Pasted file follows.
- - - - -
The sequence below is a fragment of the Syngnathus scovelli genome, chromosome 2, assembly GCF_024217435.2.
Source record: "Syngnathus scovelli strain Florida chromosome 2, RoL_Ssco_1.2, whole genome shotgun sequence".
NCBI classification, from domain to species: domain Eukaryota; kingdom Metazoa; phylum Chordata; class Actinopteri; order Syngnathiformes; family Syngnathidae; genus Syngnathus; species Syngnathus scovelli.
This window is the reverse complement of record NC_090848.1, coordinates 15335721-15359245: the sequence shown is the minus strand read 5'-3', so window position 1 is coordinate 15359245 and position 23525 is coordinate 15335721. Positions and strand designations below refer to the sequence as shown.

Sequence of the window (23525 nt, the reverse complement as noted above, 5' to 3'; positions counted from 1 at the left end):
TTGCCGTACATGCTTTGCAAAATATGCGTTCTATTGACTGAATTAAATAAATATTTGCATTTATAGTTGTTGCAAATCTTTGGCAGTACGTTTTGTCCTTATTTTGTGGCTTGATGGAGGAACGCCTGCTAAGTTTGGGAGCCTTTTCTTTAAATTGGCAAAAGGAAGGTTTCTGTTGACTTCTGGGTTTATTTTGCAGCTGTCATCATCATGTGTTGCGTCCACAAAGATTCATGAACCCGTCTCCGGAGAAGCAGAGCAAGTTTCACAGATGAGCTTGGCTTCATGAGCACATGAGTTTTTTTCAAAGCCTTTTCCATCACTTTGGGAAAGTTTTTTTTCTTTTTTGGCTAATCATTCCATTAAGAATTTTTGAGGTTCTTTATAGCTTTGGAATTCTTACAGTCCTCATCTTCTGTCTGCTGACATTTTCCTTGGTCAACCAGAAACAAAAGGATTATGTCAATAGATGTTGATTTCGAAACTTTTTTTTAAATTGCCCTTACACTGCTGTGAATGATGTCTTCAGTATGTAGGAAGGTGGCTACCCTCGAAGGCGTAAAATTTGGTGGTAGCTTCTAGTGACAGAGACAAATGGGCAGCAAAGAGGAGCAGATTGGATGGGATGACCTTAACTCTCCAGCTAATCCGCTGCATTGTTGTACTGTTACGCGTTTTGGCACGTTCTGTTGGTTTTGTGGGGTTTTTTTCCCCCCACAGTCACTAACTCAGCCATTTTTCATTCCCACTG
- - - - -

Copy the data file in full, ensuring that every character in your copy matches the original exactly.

The sequence below is a fragment of the Syngnathus scovelli genome, chromosome 2, assembly GCF_024217435.2.
Source record: "Syngnathus scovelli strain Florida chromosome 2, RoL_Ssco_1.2, whole genome shotgun sequence".
NCBI classification, from domain to species: domain Eukaryota; kingdom Metazoa; phylum Chordata; class Actinopteri; order Syngnathiformes; family Syngnathidae; genus Syngnathus; species Syngnathus scovelli.
This window is the reverse complement of record NC_090848.1, coordinates 15335721-15359245: the sequence shown is the minus strand read 5'-3', so window position 1 is coordinate 15359245 and position 23525 is coordinate 15335721. Positions and strand designations below refer to the sequence as shown.

Sequence of the window (23525 nt, the reverse complement as noted above, 5' to 3'; positions counted from 1 at the left end):
TTGCCGTACATGCTTTGCAAAATATGCGTTCTATTGACTGAATTAAATAAATATTTGCATTTATAGTTGTTGCAAATCTTTGGCAGTACGTTTTGTCCTTATTTTGTGGCTTGATGGAGGAACGCCTGCTAAGTTTGGGAGCCTTTTCTTTAAATTGGCAAAAGGAAGGTTTCTGTTGACTTCTGGGTTTATTTTGCAGCTGTCATCATCATGTGTTGCGTCCACAAAGATTCATGAACCCGTCTCCGGAGAAGCAGAGCAAGTTTCACAGATGAGCTTGGCTTCATGAGCACATGAGTTTTTTTCAAAGCCTTTTCCATCACTTTGGGAAAGTTTTTTTTCTTTTTTGGCTAATCATTCCATTAAGAATTTTTGAGGTTCTTTATAGCTTTGGAATTCTTACAGTCCTCATCTTCTGTCTGCTGACATTTTCCTTGGTCAACCAGAAACAAAAGGATTATGTCAATAGATGTTGATTTCGAAACTTTTTTTTAAATTGCCCTTACACTGCTGTGAATGATGTCTTCAGTATGTAGGAAGGTGGCTACCCTCGAAGGCGTAAAATTTGGTGGTAGCTTCTAGTGACAGAGACAAATGGGCAGCAAAGAGGAGCAGATTGGATGGGATGACCTTAACTCTCCAGCTAATCCGCTGCATTGTTGTACTGTTACGCGTTTTGGCACGTTCTGTTGGTTTTGTGGGGTTTTTTTCCCCCCACAGTCACTAACTCAGCCATTTTTCATTCCCACTG